Nestled in the woods off of Slingerlands’ New Scotland Road lies the tomb of the family whose name graces the sleepy hamlet.
It’s sleepy, in the sense that a leisurely drive or walk through this corner of Bethlehem reveals a land that time forgot. Victorian and Greek Revival homes, with white columns and wrap around porches are still as vibrant as they were in the 19th century. It was then when politicians, bank executives and heads of the D&H Railroad called it home. It was the Slingerland family who surveyed the path for that railroad. It was a Slingerland who represented New York in Washington, D.C. The first water district, too, was established by the Slingerlands. It was even a Slingerland who served as the hamlet’s first postmaster. It’s no wonder the hamlet is named as it is.
That tomb serves as a reminder to residents for a number of reasons. There is the memorial to the family who built this section of town into what it is today. It’s stone obelisk still stands upon a hill, albeit under the overgrowth of trees that has overcome the property since. It’s that neglect that brings us to the next lesson it teaches: Forgetting the past.
At the point where Kenwood and New Scotland avenues meet resides the vacant Mangia’s restaurant. In the past several years, the local eatery has gone by many different names. But, before it was built so many years ago, there stood one of those Victorian homes, one of the many Slingerland homes peppered along New Scotland Avenue. The home was sold and demolished to make way for the commercial storefront. And, for the decades that followed, residents and surviving family members were severed from visiting the Slingerland’s family tomb. No right of way was preserved. As customers parked their cars, a studied glance into the woods would reveal something that merely looked out of place.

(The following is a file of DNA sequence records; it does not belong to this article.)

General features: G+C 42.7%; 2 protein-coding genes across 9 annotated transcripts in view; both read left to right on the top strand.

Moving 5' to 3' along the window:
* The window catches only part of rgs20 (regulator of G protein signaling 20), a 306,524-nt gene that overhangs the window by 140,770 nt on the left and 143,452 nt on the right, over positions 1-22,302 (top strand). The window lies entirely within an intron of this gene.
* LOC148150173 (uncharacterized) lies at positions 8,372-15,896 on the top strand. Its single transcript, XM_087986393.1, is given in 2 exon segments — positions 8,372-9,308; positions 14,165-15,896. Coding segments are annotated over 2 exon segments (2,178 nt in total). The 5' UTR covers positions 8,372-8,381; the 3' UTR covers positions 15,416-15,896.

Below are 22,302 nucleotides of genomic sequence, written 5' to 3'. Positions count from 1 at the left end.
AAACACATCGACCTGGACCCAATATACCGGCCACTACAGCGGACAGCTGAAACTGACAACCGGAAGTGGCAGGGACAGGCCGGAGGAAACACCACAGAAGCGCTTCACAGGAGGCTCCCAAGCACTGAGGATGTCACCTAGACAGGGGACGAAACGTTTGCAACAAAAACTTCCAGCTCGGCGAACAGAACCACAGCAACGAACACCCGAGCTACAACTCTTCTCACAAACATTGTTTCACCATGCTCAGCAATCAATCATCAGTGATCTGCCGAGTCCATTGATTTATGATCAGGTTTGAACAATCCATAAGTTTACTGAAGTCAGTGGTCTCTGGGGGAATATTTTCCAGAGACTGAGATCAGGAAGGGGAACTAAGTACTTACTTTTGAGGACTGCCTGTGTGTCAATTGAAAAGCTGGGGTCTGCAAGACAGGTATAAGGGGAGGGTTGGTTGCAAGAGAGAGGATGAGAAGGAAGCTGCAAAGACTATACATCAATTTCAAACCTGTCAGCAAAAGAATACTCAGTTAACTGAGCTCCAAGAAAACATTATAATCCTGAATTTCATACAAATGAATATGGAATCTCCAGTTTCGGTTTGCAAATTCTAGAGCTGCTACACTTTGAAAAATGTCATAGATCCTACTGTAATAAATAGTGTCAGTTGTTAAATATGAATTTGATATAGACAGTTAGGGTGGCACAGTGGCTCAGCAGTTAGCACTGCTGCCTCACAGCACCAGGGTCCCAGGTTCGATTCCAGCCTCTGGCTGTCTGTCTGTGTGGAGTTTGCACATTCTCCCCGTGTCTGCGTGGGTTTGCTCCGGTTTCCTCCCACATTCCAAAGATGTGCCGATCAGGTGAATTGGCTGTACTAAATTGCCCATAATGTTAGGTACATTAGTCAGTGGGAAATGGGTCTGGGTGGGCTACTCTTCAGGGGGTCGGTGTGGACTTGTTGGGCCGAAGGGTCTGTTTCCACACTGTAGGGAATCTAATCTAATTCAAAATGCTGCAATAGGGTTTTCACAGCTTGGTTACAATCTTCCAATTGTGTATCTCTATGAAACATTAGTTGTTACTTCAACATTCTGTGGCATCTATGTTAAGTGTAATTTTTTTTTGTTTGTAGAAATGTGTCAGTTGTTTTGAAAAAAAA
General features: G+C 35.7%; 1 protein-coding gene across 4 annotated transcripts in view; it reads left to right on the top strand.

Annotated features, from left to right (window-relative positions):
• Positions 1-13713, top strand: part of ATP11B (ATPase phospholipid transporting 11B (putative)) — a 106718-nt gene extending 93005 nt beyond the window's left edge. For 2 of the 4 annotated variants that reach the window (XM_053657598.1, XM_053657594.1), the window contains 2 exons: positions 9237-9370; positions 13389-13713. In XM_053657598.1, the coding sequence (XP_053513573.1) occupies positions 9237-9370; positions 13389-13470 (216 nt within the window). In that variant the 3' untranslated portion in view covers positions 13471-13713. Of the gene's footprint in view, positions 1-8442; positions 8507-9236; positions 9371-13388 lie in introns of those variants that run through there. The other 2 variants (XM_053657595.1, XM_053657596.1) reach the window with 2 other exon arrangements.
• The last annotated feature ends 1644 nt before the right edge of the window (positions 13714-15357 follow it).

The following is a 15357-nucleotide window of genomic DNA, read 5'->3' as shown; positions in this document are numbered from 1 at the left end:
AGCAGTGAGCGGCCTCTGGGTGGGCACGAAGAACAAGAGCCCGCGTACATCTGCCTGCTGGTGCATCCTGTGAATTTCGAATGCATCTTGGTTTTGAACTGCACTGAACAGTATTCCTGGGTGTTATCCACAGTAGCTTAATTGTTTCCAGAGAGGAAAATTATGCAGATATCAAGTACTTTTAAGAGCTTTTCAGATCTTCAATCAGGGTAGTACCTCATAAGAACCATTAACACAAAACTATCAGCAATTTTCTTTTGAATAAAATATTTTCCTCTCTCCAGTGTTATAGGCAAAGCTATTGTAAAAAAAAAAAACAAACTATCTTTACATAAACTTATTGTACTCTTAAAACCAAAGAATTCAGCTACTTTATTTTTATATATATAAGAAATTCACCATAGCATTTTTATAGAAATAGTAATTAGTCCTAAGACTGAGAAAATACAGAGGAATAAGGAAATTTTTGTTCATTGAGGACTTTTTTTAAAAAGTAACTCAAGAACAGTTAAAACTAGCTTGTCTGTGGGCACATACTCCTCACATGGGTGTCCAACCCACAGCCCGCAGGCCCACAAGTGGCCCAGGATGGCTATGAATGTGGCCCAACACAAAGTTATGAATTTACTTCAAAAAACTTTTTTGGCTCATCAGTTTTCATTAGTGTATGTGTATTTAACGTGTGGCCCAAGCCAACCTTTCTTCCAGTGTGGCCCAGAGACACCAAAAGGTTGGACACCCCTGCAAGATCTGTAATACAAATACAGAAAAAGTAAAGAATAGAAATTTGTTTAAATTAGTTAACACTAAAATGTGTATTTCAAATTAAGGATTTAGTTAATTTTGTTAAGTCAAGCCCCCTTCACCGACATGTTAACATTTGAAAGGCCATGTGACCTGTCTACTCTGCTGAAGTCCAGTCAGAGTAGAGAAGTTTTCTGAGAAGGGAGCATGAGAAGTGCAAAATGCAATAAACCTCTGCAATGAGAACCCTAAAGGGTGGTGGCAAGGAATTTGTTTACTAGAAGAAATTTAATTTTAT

This past weekend, the volunteers under the Slingerlands Historic District gathered at the Bethlehem Public Library to celebrate five years since its recognition. But, as cake and refreshments were passed around, there were many who recognized there is little time to sit back and enjoy sweets while much work is still needed to preserve their neighborhood’s character. The right of way to the Slingerland tomb has since been rectified by the town, but it was ever so apparent that no one in the room possessed an ounce of apathy that would allow such history to repeat itself.
Bethlehem’s town and planning boards need to remain conscious of this unique historic district, and those that are certain to crop up in the near future. The town’s Master Plan needs to designate zoning regulations that ensure new construction does not contrast with with the surrounding aesthetics. Slingerlands has held onto its history and maintained its character throughout the years. But, its residents need help continuing on with that effort. With the attraction of the new rail trail, it truly is in everyone’s best interest.
Michael Hallisey is managing editor of Spotlight Newspapers.